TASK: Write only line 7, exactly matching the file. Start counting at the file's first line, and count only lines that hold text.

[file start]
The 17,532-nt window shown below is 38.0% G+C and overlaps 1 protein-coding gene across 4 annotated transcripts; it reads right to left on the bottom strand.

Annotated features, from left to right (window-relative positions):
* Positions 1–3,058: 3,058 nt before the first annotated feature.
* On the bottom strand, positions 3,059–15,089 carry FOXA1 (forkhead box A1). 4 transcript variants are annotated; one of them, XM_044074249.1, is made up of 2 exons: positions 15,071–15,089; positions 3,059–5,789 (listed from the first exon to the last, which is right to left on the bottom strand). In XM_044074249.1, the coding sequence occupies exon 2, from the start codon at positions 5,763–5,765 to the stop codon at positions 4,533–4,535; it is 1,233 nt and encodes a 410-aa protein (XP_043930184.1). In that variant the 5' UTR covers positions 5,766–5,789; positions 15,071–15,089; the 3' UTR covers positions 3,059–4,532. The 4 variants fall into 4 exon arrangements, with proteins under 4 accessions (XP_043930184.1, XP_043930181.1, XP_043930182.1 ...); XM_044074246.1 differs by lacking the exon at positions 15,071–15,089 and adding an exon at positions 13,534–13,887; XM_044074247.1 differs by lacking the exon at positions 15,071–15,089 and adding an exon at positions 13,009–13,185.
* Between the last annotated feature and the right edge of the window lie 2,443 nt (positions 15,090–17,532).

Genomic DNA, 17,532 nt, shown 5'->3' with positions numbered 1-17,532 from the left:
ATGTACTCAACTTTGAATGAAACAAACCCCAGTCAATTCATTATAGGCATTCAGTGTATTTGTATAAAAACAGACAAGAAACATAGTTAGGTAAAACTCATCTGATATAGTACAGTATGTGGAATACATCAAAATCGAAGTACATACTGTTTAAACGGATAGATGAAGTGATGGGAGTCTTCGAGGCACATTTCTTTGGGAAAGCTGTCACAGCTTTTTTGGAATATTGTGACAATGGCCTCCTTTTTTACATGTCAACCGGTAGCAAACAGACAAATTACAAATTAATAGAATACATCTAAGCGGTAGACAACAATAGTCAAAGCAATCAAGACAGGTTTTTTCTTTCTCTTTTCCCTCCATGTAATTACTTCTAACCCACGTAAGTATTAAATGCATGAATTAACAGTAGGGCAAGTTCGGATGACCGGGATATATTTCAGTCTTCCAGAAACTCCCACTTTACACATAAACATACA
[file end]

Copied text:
ATGTACTCAACTTTGAATGAAACAAACCCCAGTCAATTCATTATAGGCATTCAGTGTATTTGTATAAAAACAGACAAGAAACATAGTTAGGTAAAACTCATCTGATATAGTACAGTATGTGGAATACATCAAAATCGAAGTACATACTGTTTAAACGGATAGATGAAGTGATGGGAGTCTTCGAGGCACATTTCTTTGGGAAAGCTGTCACAGCTTTTTTGGAATATTGTGACAATGGCCTCCTTTTTTACATGTCAACCGGTAGCAAACAGACAAATTACAAATTAATAGAATACATCTAAGCGGTAGACAACAATAGTCAAAGCAATCAAGACAGGTTTTTTCTTTCTCTTTTCCCTCCATGTAATTACTTCTAACCCACGTAAGTATTAAATGCATGAATTAACAGTAGGGCAAGTTCGGATGACCGGGATATATTTCAGTCTTCCAGAAACTCCCACTTTACACATAAACATACA